The Washington principal and staff don't spend a lot of time promoting the school, and instead are doing their job, which is why you won't see 100 reviews all submitted on the same day from an obvious PR effort. The rating on this site does not reflect the current school or enthusiasm for this school. Here's what you need to know about the school: * Wonderful proximity to UC Berkeley, BHS, downtown, etc. allows for amazing community support and field trip opportunities. My daughter had really bright UC Berkeley students coming in every week to teach math. When she was younger, BHS students came and read with her. The school has a great program where SFSU students getting their teacher credentials come in on an almost full time basis and provide teacher support. It's all about teacher support and ratios and this school has great programs and doesn't just rely on parent support. * Committed, motivated, active parents. We also have a new principal and the momentum is great to take a really good school & make it even better. * Great extras---dedicated, long-term PE teacher, gardening, movement, Mosaic, counselors, art, science, swimming at the local YMCA (!), etc., etc, etc.
Berkeley schools are great. My daughter was transferred into this school when the principal at John Muir refused to handle a bullying situation effectively (or at all... they stuck my kid in the same class as her bully from the previous year who tortured her regularly). The principal at Washington was very open, kind, and was a great communicator. The teachers and parents are very accessible. There was always someone available to talk to if needed. My daughter - who was in 2nd grade - had pretty sloppy handwriting, and her teacher Mr. Tubbs was very patient and helpful. I once walked in unannounced and saw him working with three kids helping them correct their spelling and clean up their handwriting. I wish we never left. I'm a single parent and was going to school full-time, waiting for financial aid. It was taking too long, and when I finally got it, no one would rent to me (I assume because I was a single parent and a student and not a "professional") and we ended homeless. We packed up and went to Florida to stay with my parents and it's been hellish ever since. Being in the schools here in Florida really put things into perspective (as if I needed a reminder).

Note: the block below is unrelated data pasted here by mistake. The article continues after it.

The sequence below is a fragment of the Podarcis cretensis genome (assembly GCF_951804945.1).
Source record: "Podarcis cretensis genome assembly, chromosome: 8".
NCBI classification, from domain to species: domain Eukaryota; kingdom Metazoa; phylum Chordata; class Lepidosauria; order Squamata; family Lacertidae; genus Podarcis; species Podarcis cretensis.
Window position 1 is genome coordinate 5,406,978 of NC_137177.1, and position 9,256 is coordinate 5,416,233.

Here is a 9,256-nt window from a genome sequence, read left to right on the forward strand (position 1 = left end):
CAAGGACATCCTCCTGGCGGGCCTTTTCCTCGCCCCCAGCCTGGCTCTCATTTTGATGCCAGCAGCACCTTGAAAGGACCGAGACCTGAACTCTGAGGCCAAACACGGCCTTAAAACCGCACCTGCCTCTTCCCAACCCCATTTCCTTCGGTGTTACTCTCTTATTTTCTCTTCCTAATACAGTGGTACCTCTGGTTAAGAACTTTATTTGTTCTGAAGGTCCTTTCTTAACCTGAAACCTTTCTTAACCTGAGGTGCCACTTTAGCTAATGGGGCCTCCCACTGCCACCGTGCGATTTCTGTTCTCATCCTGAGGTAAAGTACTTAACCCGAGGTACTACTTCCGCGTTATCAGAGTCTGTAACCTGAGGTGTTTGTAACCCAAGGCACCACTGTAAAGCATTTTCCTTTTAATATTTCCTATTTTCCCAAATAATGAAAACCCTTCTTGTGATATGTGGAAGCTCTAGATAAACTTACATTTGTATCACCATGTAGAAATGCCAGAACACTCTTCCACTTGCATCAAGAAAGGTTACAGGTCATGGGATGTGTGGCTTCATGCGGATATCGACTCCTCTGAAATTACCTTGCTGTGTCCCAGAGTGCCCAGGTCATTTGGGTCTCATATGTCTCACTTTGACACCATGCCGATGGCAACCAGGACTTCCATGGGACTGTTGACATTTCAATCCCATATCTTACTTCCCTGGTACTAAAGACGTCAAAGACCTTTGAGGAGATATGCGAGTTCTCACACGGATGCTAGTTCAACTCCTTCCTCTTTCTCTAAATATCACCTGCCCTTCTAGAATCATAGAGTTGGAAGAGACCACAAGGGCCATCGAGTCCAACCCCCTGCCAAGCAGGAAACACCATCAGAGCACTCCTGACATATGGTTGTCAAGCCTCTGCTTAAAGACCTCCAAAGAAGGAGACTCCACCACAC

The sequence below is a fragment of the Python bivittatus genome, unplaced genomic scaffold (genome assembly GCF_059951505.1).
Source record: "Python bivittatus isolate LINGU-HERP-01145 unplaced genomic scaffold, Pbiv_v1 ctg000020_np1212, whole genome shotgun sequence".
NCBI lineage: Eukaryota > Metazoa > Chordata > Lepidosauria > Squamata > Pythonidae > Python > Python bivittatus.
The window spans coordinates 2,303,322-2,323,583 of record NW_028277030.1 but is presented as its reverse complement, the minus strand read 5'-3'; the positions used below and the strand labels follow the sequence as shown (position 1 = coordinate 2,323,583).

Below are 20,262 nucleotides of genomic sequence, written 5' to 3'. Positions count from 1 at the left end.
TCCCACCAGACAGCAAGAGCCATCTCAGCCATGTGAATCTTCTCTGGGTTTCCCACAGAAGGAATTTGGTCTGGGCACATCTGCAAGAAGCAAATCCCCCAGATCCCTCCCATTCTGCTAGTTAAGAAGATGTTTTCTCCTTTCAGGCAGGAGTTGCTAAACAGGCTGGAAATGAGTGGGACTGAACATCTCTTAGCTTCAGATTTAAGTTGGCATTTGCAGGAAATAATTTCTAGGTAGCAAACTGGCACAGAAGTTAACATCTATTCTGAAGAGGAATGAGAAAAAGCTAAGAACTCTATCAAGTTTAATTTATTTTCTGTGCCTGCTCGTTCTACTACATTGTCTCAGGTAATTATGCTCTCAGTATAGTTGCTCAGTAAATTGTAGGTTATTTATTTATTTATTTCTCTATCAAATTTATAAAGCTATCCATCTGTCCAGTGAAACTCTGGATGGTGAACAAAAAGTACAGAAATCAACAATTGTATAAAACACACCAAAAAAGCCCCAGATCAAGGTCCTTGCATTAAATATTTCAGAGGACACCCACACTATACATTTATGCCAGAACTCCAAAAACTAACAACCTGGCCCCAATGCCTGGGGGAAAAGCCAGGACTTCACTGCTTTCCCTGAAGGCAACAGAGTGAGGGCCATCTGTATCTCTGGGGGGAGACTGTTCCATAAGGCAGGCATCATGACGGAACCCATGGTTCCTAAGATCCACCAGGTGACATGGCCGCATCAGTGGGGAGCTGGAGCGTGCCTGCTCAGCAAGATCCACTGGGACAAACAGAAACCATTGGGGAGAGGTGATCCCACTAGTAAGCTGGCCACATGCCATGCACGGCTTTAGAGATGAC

Overall we've been very happy at Washington. Our child was in the Hi5 program this year and there were a few bumps but the teacher was outstanding, very responsive, open and available. The school overall is very nice, great location.
My son is in 1st grade, and thriving at Washington. The teachers do a terrific job of challenging and supporting students with a range of abilities. There are lots of great enrichment activities - music, art, p.e. gardening, library, cooking. The culture of the school is really nice - from the way the kids treat each other on the yard, to the way the parents interact, to the way that the principal and teachers care about the kids and families. Washington gets overlooked because the building is a bit old, but it's referred to as the "hidden gem" by people in the district, and with good reason.
We've been at Washington for two years, and I can report that our first grader loves school, is eager to get up and go every day, and is learning at a ferocious rate. He has a wonderfully diverse set of friends, has learned reading skills we couldn't imagine for him two years ago, and comes home with the most fantastic knowledge learned in his gardening, art, music, and many other enrichment classes. We love Washington!